Art Law Report

Guelph Treasure Claims to Go Forward

Posted by Nicholas O'Donnell on June 18, 2019 at 4:47 PM

The U.S. Court of Appeals for the D.C. Circuit today dismissed the petition to rehear en banc last year’s landmark ruling that the heirs of the art dealers who sold the Guelph Treasure (or Welfenschatz) may pursue their claims in U.S. federal court.  Defendants the Federal Republic of Germany and the Stiftung Preussischer Kulturbesitz (the SPK, or Prussian Cultural Heritage Foundation in English) had argued that claims under the Foreign Sovereign Immunities Act’s expropriation exception such as these are not violations of international law and also require a claimant to exhaust remedies abroad, a position rejected by prior decisions of the D.C. Circuit and by today’s ruling as well.  

Today’s decision confirms the first-of-its kind holding last year that a German state museum must face claims based on allegations of Nazi-looted art, a direct result of Germany’s failures through its so-called Advisory (often called Limbach) Commission to address seriously and comprehensively the state of Nazi-looted art in its national collections.  In the five years since denying the Guelph Treasure claimants any meaningful attention, Germany has fumbled through the Gurlitt fiasco and attempted other various distractions like its new fitful attention to colonial art (with no real progress there either). Germany has repeatedly disparaged my clients by suggesting that the matter was already "decided on the merits" before Germany's Advisory Commission.  This is false.  The Advisory Commission renders non-binding recommendations to state museums and has been roundly criticized for its opinions in 2014 and 2015 in particular, when my clients were denied justice.  There is no small irony in having to explain this in the context of Germany's request for a do-over after last year's ruling. 

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Topics: Third Reich, Guelph Treasure, Feist, Prussia, Germany, Nazi-looted art, Foreign Sovereign Immunities Act, SPK, Advisory Commission, Stiftung Preussischer Kulturbesitz, Hermann Goering, expropriation exception”, Nazi persecution, Boy Leading a Horse, NS Raubkunst, J.S. Goldschmidt, Prussian Cultural Heritage Foundation, forced sale, Zacharias Hackenbroch, Welfenschatz, I. Rosenbaum, Holocaust Expropriated Art Recovery Act, HEAR Act, Paul Körner, Staatliche Museen zu Berlin, Kunstgewerbemuseum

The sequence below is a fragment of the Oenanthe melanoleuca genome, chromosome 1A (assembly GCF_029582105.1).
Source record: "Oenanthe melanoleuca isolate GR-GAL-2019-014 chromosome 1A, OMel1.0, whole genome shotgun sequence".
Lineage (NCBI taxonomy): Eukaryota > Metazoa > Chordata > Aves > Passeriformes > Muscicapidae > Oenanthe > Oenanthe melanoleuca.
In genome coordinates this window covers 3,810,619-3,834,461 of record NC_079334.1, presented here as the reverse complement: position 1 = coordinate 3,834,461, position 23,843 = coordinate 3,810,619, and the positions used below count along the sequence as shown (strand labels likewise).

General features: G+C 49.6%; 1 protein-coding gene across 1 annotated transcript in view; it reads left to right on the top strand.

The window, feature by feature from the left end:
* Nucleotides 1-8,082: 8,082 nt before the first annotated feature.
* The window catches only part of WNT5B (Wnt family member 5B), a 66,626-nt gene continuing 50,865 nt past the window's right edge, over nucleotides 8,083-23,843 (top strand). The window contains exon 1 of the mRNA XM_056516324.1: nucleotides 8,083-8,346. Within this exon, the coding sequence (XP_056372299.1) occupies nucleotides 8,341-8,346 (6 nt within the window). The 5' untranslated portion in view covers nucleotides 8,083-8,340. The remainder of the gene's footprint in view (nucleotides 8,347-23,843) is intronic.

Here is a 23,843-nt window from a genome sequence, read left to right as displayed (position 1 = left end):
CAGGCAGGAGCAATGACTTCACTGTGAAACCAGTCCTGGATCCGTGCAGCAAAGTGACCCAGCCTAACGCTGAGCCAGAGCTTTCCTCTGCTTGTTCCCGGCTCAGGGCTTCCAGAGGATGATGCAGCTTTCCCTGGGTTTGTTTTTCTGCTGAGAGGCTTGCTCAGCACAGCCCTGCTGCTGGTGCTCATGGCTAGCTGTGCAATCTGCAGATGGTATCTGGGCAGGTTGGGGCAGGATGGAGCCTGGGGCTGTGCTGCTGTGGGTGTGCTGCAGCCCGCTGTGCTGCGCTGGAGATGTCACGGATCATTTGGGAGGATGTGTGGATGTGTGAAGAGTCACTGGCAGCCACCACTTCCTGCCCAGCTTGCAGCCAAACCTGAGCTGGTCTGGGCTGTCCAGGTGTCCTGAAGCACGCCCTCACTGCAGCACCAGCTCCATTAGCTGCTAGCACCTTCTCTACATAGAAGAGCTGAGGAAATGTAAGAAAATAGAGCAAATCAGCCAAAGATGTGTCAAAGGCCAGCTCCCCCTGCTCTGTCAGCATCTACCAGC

Claims by Mendelssohn Bartholdy Heirs over Picasso "Madame Soler" Dismissed, Court Finds No FSIA Jurisdiction After Evidentiary Hearings

Posted by Nicholas O'Donnell on July 1, 2014 at 10:49 AM

The U.S. District Court for the Southern District of New York has dismissed claims for ownership of Madame Soler by Pablo Picasso, currently at the Pinakothek der Moderne in Munich. Just as the relevance of Judge Jed Rakoff’s comments over another art restitution case brought by the heirs of Paul von Mendelssohn Bartholdy unexpectedly came to the fore recently, Judge Rakoff’s decision is now the most recent in a line of frustrations for the heirs of Mendelssohn Bartholdy, a victim of Nazi persecution in Berlin in the 1930s. The ramifications of this case may be fairly narrow, however, as the case was premised on allegations of specific transactions in New York rather than general allegations about the conduct of Germany. The claimants could appeal, or perhaps turn to the Limbach Commission if they could be heard (the Pinakothek is a subdivision of Germany for jurisdictional analysis, but it’s unclear at first blush if the Commission would view this claim as within its province).